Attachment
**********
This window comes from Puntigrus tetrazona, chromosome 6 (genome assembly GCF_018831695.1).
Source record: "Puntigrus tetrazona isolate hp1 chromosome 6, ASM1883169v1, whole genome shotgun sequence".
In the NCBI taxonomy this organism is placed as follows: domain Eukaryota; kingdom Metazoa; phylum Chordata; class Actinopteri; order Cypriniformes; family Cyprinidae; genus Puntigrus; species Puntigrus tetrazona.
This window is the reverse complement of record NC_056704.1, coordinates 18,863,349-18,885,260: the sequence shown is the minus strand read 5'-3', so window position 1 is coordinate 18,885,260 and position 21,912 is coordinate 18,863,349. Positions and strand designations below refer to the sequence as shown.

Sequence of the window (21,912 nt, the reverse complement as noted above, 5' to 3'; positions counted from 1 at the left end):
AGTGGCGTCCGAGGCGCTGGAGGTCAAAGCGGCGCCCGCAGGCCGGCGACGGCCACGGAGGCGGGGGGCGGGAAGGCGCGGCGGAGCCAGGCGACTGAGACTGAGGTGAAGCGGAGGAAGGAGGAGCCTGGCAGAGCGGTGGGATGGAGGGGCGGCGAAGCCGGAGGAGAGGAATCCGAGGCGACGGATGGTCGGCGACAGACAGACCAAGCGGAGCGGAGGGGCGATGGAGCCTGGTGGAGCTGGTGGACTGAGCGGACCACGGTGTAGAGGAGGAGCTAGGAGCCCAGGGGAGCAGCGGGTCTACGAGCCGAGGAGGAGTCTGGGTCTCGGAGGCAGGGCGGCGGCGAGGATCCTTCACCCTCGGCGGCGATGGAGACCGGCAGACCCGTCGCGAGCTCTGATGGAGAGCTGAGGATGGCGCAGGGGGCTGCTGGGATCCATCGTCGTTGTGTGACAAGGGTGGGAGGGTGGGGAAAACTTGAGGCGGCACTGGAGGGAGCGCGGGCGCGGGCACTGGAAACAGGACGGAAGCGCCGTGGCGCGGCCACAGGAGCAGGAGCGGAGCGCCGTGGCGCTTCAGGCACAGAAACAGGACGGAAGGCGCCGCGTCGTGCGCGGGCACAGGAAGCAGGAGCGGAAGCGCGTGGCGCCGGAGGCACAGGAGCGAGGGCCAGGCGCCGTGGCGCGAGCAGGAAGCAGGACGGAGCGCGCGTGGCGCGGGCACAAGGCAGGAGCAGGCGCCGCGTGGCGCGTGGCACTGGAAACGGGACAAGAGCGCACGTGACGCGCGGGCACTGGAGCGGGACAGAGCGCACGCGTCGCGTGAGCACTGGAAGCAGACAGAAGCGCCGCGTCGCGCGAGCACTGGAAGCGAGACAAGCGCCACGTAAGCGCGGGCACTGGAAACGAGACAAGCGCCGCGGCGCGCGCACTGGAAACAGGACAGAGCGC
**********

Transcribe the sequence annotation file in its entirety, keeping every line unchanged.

This window comes from Puntigrus tetrazona, chromosome 6 (genome assembly GCF_018831695.1).
Source record: "Puntigrus tetrazona isolate hp1 chromosome 6, ASM1883169v1, whole genome shotgun sequence".
In the NCBI taxonomy this organism is placed as follows: domain Eukaryota; kingdom Metazoa; phylum Chordata; class Actinopteri; order Cypriniformes; family Cyprinidae; genus Puntigrus; species Puntigrus tetrazona.
This window is the reverse complement of record NC_056704.1, coordinates 18,863,349-18,885,260: the sequence shown is the minus strand read 5'-3', so window position 1 is coordinate 18,885,260 and position 21,912 is coordinate 18,863,349. Positions and strand designations below refer to the sequence as shown.

Sequence of the window (21,912 nt, the reverse complement as noted above, 5' to 3'; positions counted from 1 at the left end):
AGTGGCGTCCGAGGCGCTGGAGGTCAAAGCGGCGCCCGCAGGCCGGCGACGGCCACGGAGGCGGGGGGCGGGAAGGCGCGGCGGAGCCAGGCGACTGAGACTGAGGTGAAGCGGAGGAAGGAGGAGCCTGGCAGAGCGGTGGGATGGAGGGGCGGCGAAGCCGGAGGAGAGGAATCCGAGGCGACGGATGGTCGGCGACAGACAGACCAAGCGGAGCGGAGGGGCGATGGAGCCTGGTGGAGCTGGTGGACTGAGCGGACCACGGTGTAGAGGAGGAGCTAGGAGCCCAGGGGAGCAGCGGGTCTACGAGCCGAGGAGGAGTCTGGGTCTCGGAGGCAGGGCGGCGGCGAGGATCCTTCACCCTCGGCGGCGATGGAGACCGGCAGACCCGTCGCGAGCTCTGATGGAGAGCTGAGGATGGCGCAGGGGGCTGCTGGGATCCATCGTCGTTGTGTGACAAGGGTGGGAGGGTGGGGAAAACTTGAGGCGGCACTGGAGGGAGCGCGGGCGCGGGCACTGGAAACAGGACGGAAGCGCCGTGGCGCGGCCACAGGAGCAGGAGCGGAGCGCCGTGGCGCTTCAGGCACAGAAACAGGACGGAAGGCGCCGCGTCGTGCGCGGGCACAGGAAGCAGGAGCGGAAGCGCGTGGCGCCGGAGGCACAGGAGCGAGGGCCAGGCGCCGTGGCGCGAGCAGGAAGCAGGACGGAGCGCGCGTGGCGCGGGCACAAGGCAGGAGCAGGCGCCGCGTGGCGCGTGGCACTGGAAACGGGACAAGAGCGCACGTGACGCGCGGGCACTGGAGCGGGACAGAGCGCACGCGTCGCGTGAGCACTGGAAGCAGACAGAAGCGCCGCGTCGCGCGAGCACTGGAAGCGAGACAAGCGCCACGTAAGCGCGGGCACTGGAAACGAGACAAGCGCCGCGGCGCGCGCACTGGAAACAGGACAGAGCGC